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Exchanging thoughts on a Thoughtexchange investment

I’m very pleased and excited that Thoughtexchange is Voyager Capital‘s first investment in British Columbia out of our new Fund 5. The press coverage has been great, and the company’s mission and traction should always be the primary focus — but here on my personal blog I wanted to share a bit of why I’m so excited to be a part of the Thoughtexchange story.

It starts with a lunch conversation going into overtime, but it might be helpful to understand a little background on why the entire project of Thoughtexchange is so important and so timely, both for me personally and for our society.

I like to describe Thoughtexchange as an antidote to the ills of social media. Where social media have given us distraction, discord, and disinformation, Thoughtexchange enables a positive interaction that tends towards consideration, cooperation, and consensus.

Background – Ills of the Social Media Age

After the 2016 US election, several themes came together for me. Social media’s very architecture was a treadmill demanding attention in a way that drowned out signal in favor of noise (or manipulation). Personalization and prediction had been touted as panaceas, but instead became structural pillars reinforcing this architecture of negativity.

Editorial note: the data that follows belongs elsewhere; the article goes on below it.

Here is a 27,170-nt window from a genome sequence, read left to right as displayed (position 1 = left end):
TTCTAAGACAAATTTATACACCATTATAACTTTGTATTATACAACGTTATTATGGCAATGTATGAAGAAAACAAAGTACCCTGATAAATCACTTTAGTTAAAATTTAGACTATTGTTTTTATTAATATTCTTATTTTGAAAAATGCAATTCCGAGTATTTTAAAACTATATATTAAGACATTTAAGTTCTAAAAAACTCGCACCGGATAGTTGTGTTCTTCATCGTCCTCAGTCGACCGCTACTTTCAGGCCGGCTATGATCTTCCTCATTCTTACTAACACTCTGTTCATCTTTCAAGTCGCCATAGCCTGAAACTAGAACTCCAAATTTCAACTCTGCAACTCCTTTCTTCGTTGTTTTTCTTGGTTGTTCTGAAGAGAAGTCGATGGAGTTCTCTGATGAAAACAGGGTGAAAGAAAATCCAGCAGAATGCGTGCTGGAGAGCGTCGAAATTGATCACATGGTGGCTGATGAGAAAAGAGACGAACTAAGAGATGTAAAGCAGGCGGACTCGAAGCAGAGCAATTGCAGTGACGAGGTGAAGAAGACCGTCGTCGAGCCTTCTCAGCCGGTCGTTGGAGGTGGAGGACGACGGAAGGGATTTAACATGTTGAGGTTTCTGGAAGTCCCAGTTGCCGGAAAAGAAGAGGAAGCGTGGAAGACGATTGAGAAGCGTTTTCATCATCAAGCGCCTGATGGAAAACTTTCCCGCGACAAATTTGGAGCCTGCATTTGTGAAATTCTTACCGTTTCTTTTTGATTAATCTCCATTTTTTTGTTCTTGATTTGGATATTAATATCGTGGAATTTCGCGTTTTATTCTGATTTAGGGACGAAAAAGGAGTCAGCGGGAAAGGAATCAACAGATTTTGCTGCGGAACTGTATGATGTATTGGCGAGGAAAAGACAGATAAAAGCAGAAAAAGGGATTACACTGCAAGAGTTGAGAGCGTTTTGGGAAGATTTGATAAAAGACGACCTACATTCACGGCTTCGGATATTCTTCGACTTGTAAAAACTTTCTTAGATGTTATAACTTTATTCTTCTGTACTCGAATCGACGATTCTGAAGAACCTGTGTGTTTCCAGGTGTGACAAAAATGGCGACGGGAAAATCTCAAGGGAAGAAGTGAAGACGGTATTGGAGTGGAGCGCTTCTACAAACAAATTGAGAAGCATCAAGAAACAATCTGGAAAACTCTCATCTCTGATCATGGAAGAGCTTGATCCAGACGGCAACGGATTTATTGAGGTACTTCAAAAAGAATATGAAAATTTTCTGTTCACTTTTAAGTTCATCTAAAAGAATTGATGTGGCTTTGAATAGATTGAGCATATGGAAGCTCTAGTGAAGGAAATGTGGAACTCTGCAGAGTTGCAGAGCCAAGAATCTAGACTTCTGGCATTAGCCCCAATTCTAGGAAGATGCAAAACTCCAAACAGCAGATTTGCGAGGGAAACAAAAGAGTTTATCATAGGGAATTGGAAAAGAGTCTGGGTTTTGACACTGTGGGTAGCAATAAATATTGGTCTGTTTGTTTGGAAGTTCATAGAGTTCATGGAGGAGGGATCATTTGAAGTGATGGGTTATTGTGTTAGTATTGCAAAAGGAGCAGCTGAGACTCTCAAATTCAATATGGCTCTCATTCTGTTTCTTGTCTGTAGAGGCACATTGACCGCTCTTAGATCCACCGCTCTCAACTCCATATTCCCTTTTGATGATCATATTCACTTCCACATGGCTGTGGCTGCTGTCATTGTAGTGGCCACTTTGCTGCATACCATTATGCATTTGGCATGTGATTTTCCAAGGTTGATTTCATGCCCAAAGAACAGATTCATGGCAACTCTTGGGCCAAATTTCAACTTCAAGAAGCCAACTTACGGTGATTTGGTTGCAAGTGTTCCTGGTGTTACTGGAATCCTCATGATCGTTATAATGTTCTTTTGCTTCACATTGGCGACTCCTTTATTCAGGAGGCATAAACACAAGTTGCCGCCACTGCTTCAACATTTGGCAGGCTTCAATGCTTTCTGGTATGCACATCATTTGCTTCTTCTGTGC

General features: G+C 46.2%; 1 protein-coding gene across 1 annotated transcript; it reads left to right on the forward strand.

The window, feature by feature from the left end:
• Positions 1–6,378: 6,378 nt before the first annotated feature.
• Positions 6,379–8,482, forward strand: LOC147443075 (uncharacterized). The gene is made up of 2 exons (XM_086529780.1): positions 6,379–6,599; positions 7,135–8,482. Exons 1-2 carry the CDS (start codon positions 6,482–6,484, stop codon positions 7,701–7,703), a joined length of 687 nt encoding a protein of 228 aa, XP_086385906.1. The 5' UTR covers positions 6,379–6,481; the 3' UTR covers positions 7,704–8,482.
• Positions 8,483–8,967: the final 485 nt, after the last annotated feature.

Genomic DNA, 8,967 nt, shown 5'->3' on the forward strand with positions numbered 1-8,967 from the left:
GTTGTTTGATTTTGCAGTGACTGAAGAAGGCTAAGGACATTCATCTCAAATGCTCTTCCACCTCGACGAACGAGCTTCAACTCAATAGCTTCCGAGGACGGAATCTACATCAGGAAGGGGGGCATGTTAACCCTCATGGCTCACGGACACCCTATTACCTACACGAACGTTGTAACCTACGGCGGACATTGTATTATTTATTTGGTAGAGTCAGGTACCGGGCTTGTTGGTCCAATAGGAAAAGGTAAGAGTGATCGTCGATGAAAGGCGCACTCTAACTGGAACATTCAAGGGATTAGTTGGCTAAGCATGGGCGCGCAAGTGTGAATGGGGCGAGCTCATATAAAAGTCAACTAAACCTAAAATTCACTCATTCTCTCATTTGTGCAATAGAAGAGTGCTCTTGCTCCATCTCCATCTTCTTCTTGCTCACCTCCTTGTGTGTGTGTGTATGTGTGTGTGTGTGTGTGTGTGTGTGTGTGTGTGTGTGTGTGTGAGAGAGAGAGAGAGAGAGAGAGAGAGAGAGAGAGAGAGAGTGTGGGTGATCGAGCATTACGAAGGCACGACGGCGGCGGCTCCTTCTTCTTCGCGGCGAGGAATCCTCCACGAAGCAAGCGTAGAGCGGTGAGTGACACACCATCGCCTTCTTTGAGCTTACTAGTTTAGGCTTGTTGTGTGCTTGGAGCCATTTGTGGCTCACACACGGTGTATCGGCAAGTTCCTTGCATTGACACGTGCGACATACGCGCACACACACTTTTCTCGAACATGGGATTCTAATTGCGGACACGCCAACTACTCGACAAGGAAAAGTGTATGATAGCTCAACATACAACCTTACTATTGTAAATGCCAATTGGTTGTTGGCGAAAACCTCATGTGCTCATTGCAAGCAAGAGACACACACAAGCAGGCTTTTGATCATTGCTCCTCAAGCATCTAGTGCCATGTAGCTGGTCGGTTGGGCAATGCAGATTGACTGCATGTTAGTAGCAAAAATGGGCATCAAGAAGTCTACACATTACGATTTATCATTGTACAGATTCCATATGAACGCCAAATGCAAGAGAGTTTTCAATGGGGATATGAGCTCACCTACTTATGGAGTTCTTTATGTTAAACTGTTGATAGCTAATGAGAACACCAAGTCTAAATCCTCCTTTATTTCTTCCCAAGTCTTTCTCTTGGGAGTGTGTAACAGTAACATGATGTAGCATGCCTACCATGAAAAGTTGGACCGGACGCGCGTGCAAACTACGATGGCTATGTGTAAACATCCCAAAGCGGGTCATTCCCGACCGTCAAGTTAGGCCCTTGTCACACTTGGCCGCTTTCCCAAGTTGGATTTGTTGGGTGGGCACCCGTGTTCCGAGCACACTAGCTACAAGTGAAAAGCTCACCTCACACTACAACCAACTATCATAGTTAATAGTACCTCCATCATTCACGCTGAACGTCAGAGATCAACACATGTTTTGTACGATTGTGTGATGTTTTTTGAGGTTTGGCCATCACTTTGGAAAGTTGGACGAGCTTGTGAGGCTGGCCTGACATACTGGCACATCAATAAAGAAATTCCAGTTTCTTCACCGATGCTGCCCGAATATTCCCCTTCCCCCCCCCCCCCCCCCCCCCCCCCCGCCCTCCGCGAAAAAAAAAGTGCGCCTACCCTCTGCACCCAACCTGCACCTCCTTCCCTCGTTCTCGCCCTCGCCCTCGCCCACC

This is not just an annoyance but a major, maybe existential, threat: the biggest problems of our nation and humanity will more and more be solvable only through collective action, so a social media architecture that depletes our individual executive function and our interpersonal goodwill might very well prevent us from solving for climate or other planetary-scale challenges.

These ills are magnified in terms of speed and scale, far beyond all precedent, by the technology that our industry produces. If anybody has the power to help alter this course, it’s the relative handful of technologists, entrepreneurs, and investors making focused, reasoned choices about architectures and products that proliferate, not the atomized mass of consumers responding to what’s on offer. So it’s particularly incumbent on VCs and startup folks to act.